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Experts chart challenges, solutions to implementing chemical arms accord
The first in-depth look at the first four years of implementing the Chemical Weapons Convention reveals few successes, several failures, and some sobering trends.
"It's a very mixed picture with some encouraging developments, but overall the balance is negative," says Jonathan B. Tucker, editor of the study to be released this week by the Monterey Institute of International Studies. "There are a number of disturbing trends that, if not corrected, could seriously undermine the treaty as an instrument of chemical disarmament and nonproliferation."
On the positive side, 143 countries have signed and ratified the treaty. Four countries--the U.S., Russia, India, and South Korea--have declared chemical weapons stockpiles. All but Russia have made progress in destroying these weapons. And Aleksander Pikayev of the Carnegie Moscow Center warns that Russia will not meet treaty deadlines for destroying its stocks--even with substantial foreign assistance.
Many countries have failed to pay their annual dues or to reimburse verification costs to the Organization for the Prohibition of Chemical Weapons (OPCW), the treaty-implementing group. This has resulted in a financial crisis that severely threatens OPCW's operations.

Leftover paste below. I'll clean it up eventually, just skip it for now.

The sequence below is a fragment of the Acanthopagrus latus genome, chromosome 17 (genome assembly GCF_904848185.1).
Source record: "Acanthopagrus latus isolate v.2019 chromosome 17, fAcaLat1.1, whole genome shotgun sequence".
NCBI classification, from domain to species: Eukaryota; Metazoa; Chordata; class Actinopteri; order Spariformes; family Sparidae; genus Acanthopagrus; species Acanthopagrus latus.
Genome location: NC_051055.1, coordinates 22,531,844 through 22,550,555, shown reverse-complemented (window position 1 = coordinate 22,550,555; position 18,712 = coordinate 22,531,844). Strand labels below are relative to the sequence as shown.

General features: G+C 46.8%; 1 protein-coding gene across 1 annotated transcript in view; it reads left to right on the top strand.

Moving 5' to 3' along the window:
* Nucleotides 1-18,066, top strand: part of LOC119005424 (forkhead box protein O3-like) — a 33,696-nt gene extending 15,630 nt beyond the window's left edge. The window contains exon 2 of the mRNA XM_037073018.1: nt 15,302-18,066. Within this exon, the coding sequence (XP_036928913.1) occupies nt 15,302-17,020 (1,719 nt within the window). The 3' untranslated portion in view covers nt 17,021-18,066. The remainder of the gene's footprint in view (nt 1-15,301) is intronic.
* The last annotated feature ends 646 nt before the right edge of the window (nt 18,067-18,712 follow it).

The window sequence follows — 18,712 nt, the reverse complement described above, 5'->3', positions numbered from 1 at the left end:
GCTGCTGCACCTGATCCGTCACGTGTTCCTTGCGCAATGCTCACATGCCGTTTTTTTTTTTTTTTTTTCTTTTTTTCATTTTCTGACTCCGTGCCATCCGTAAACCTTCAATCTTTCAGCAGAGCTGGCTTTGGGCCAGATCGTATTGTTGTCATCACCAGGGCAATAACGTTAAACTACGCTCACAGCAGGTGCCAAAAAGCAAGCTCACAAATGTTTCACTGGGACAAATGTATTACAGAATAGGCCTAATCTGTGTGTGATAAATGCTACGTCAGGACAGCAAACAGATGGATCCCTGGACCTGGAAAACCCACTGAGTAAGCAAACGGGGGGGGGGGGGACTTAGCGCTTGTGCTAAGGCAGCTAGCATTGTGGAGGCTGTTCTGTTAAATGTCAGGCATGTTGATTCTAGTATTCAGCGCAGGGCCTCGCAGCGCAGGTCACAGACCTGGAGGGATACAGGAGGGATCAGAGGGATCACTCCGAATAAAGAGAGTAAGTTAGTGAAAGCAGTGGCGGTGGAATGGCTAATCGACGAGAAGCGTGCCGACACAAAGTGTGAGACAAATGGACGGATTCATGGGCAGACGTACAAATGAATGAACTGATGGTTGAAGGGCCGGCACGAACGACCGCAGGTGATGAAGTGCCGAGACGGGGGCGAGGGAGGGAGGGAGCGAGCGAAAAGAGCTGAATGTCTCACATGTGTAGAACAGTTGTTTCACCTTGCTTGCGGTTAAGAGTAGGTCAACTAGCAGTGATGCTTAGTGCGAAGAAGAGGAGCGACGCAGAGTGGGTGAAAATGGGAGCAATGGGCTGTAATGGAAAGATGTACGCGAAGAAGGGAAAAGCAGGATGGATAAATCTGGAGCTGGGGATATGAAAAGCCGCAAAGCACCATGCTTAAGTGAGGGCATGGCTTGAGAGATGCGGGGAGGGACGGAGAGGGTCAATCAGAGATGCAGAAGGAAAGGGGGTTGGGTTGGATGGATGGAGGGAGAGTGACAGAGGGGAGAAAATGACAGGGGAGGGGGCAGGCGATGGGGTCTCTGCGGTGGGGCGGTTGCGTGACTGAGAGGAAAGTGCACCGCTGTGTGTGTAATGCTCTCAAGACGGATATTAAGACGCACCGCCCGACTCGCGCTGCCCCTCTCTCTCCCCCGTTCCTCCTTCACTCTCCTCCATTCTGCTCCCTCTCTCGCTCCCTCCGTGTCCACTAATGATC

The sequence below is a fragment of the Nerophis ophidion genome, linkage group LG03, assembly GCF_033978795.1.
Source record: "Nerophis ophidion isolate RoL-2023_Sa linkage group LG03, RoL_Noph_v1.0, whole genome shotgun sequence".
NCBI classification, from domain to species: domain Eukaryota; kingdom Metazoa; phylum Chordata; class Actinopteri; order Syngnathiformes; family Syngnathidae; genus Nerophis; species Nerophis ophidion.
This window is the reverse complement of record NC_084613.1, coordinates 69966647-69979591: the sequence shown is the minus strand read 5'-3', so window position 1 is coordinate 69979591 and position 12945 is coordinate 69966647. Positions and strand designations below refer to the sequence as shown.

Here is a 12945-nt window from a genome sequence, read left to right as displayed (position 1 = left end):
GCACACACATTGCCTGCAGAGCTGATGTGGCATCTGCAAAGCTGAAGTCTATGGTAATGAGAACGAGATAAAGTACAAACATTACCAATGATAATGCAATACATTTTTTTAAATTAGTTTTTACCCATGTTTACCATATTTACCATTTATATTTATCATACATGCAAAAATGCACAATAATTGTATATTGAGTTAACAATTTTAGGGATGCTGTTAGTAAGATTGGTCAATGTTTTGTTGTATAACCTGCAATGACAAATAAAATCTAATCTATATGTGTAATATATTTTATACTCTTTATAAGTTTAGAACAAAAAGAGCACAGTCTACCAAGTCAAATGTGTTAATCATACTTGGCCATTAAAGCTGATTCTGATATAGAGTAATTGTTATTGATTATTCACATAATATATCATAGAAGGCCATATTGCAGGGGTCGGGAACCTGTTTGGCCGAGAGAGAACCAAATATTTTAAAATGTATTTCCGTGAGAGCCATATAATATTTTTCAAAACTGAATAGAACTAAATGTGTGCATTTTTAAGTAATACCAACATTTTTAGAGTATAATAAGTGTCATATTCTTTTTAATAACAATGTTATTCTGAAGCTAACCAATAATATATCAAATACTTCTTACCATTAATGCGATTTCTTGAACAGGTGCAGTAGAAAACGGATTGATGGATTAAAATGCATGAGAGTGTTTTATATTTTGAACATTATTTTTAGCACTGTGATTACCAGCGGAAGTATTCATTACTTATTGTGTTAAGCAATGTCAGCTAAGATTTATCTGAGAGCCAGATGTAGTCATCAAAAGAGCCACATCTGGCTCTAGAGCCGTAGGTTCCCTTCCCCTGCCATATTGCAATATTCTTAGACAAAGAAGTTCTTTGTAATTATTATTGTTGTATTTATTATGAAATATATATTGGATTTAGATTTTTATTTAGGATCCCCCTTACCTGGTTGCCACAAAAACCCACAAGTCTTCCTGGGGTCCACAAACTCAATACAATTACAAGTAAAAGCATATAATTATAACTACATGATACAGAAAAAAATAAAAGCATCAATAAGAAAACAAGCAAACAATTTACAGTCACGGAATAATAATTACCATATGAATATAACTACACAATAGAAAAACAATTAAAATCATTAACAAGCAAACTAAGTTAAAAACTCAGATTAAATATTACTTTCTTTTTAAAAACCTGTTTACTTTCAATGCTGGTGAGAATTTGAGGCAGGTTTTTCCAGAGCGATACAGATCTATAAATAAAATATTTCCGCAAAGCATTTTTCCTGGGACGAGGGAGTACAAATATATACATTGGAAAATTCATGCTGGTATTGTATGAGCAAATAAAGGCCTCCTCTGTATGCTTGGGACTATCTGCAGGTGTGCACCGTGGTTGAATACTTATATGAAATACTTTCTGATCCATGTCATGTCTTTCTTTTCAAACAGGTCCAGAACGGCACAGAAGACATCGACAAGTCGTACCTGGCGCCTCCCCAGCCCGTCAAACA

A number of countries have reduced the intrusiveness of on-site inspections by reinterpreting the treaty's verification provisions. Amy E. Smithson, senior associate at the Henry L. Stimson Center, points to language in U.S. laws that ratify and implement the treaty but that undercut "the treaty's two major verification tools: sampling and challenge inspections." She says the Bush Administration can renew "these crucial monitoring tools so that they can be used to unmask countries that might be trying to hide prohibited chemical weapons capabilities."
Suspicions that some countries may be violating the treaty linger. But no country--including the U.S.--has sought challenge inspections to address compliance concerns, note Amy Sands and Jason Pate of the Monterey Institute. Some arms control experts worry that if challenge inspection is not used, its value as an instrument of compliance will atrophy and seriously undermine the credibility of the treaty.
Disturbing as well is the realization that "trends in the chemical industry are largely going to make it more difficult to ensure compliance," former DuPont scientist George W. Parshall says. He cites the development of automated microreactors--the size of a person's hand--that can run 24 hours, seven days a week to produce a ton of chemical warfare agent in one month.
Also looking to the future is Michael L. Moodie, president of the Chemical & Biological Arms Control Institute. He notes a gap between "the intent of those who negotiated the treaty and the interests of those who must implement it" and believes the treaty's first review conference in 2003 can begin to close it.
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